Do you hear His voice, a voice like none other?  Are you listening?  Oh, how I pray you are.

“Peace I leave with you, My peace I give to you; not as the world gives do I give to you. Let not your heart be troubled, neither let it be afraid.”  John 14:27 (NKJV)

This post’s original title was “heartbroken” because that was my first impression upon seeing this heart as pictured above, which I spotted across the street directly in front of my house.  Heartbreak and pain practically oozed from it when I first saw it. 

As hearts go, this is no visual role model, to be sure.  It’s so disfigured as to be almost unrecognizable as such.  Questions abound.  What about those two holes?  Why is this heart composed of two different materials?  What does it mean that part is on the grass and the remaining portion is on the concrete?  One is left only to likely observe this is a divided heart, ripped into pieces.

Undoubtedly, some will say while looking at the photo, “You call that a heart?  That’s no heart!  Besides, even if it is whoever heard of a heart wearing a mask?”   You and I already instinctively know the answers: “The world has a cruel and heartless way of crushing a person’s heart.  The mask is for protection.”  We know this because, at various times, we have all endured the heartache and heartbreak the cold hands of this world can inflict upon a person.  And we have the scars, wounds, and limps to prove it.  We all wear masks of one variety or another in an attempt to protect ourselves from being hurt again.  To show our true selves makes us vulnerable to attack, so we hide behind the mask.

When it comes to romance, being heartbroken is not where anyone wants to find themselves, of course.  Writing about heartache is not a warm and fuzzy experience, either, as I can readily attest.  Indeed, I was conflicted in those efforts from the beginning.

Mercifully, the Lord gently redirected my initial thoughts by bringing to mind one verse in particular in the middle of the night as I wrestled with this sadness.  In an instant, He rescued me from drowning in the dark, quicksand-like waters of despair I was experiencing.  The hopelessness of “heartbroken” joyously gave way to Jesus’s ever hopeful and life-giving perspective of “heart-spoken.”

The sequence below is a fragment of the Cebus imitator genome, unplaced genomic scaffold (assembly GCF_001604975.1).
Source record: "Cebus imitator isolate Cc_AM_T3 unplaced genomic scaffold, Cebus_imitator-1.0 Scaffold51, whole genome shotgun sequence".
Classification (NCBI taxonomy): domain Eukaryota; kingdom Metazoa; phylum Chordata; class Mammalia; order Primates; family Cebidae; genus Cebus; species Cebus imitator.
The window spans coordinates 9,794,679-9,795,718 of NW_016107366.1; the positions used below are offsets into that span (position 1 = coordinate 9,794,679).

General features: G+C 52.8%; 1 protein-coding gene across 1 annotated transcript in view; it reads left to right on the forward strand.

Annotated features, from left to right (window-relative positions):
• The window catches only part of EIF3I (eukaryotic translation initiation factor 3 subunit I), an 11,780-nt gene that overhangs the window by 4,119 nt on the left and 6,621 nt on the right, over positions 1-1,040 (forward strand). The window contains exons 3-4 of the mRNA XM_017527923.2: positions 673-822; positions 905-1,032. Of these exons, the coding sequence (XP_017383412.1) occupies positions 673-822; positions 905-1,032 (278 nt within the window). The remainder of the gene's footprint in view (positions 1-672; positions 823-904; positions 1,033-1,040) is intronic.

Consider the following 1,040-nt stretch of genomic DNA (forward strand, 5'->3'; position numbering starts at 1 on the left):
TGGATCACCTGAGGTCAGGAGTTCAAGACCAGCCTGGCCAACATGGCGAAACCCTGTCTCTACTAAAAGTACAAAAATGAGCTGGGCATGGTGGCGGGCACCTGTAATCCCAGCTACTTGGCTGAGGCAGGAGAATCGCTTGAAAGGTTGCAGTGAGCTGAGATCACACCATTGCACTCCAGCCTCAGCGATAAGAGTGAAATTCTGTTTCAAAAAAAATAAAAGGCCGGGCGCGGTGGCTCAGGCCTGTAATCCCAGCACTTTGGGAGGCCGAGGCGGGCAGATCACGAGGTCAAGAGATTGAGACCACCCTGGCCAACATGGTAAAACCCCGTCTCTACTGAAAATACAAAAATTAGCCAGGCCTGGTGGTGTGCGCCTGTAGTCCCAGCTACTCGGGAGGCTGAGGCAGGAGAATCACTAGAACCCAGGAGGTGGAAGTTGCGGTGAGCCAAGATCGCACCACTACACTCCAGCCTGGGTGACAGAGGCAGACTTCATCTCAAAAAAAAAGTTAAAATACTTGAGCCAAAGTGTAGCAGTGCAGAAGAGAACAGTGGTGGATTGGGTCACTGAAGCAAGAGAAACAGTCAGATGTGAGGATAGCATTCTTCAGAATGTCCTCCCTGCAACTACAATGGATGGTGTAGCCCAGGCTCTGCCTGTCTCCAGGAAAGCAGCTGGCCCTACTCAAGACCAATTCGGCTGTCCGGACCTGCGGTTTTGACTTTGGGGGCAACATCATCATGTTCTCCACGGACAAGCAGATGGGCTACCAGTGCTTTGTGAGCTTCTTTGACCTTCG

“The Spirit of the Lord is upon Me, because He has anointed Me to preach the gospel to the poor; He has sent Me to heal the brokenhearted, to proclaim liberty to the captives and recovery of sight to the blind, to set at liberty those who are oppressed”  Luke 4:18 (NKJV)

The whispered gift of “heart-spoken” warmly greeted me in those quiet, still, and uncluttered hours of a new day.  Joyfully it buoyed my spirit aloft on the wings of hope like an early spring flower emerging from melting winter snow brings.   No longer constrained by string, I’m a kite set free to fly where once I could only longingly gaze.   Yes, hope forged in the fires of His boundless love is the real message of Christmas that we can rejoice in throughout the entire year.

“For to us a Child is born, unto us a Son is given; and the government will be upon His shoulder.  And His name will be called Wonderful, Counselor, Mighty God, Everlasting Father, Prince of Peace.” Isaiah 9:6 (NKJV)

What does that hope mean for His children, the captives whose hearts He has come to set free?

“I will give you a new heart and put a new spirit within you; I will take the heart of stone out of your flesh and give you a heart of flesh.”  Ezekiel 36:26 (NKJV)

‘Therefore, if anyone is in Christ, he is a new creation; old things have passed away; behold, all things have become new.”  2 Corinthians 5:17 (NKJV)

As we learn to embrace the rhythm of His grace with our new hearts, He is teaching us a dance of freedom we’ve never experienced before according to His good purposes.  We are dancing to His music in His arms, each of us in our own special and unique way.   Apart from Him, we knew only division; now, a part of Him, our hearts know harmony.

Ever so gently, He tenderly removes the mask we’ve hidden behind. Instinctively we lower our eyes, afraid He will find us ugly and unlovable, just as the world has pronounced us to be.  Casting our disguise aside, He reaches out, lifts our chin, and lovingly gazes at our now naked face.  Looking deeply into our eyes, He tells us the mask has hidden a wondrous beauty for far too long that He has uniquely created for a time such as this.  And, then, the unexpected happens. He begins to sing over you drowning out the world’s curses you once knew all too well.  Do you hear Him speaking to your heart?  Oh, how I pray you do, my brother and sister, for you are heart-spoken and greatly loved!

“The Lord your God in your midst, The Mighty One, will save; He will rejoice over you with gladness, He will quiet you with His love, He will rejoice over you with singing.”  Zephaniah 3:17 (NKJV)

1!1!1!

Alisha.mp4 “Feel My Love” (Bob Dylan)

(note: Nicole’s good friend sings this cover to Bob Dylan’s song.  Heartfelt thanks go out to Alisha for allowing me to use her version of this song.  Close your eyes, friends, and listen to this song as if God is singing directly to you.  What a blessing!)

 wrecker for the wrecked soul

And then mercifully appears in the lane alongside you a guiding and gleaming reminder…

wrecker for the soul WP lens flare

                                        

“Come to Me, all you who labor and are heavy laden, and I will give you rest.”  Matthew 11:28 (NKJV)

Hope.  What a precious commodity.  When present it lifts our very soul as if gravity no longer exists.  The blue of the sky seems endlessly radiant filled with twinkling stars of optimism that beckon us to embrace everything we see before us as we eagerly and delightfully ponder and dream about what could be.  Our dreams are no longer bound, but come to life with a voice all of their own.  Not only do we feel unlimited and unrestrained, but we believe in unlimited possibilities as we longingly and confidently gaze at the horizon’s welcoming arms of exhilaratingly saturated colors.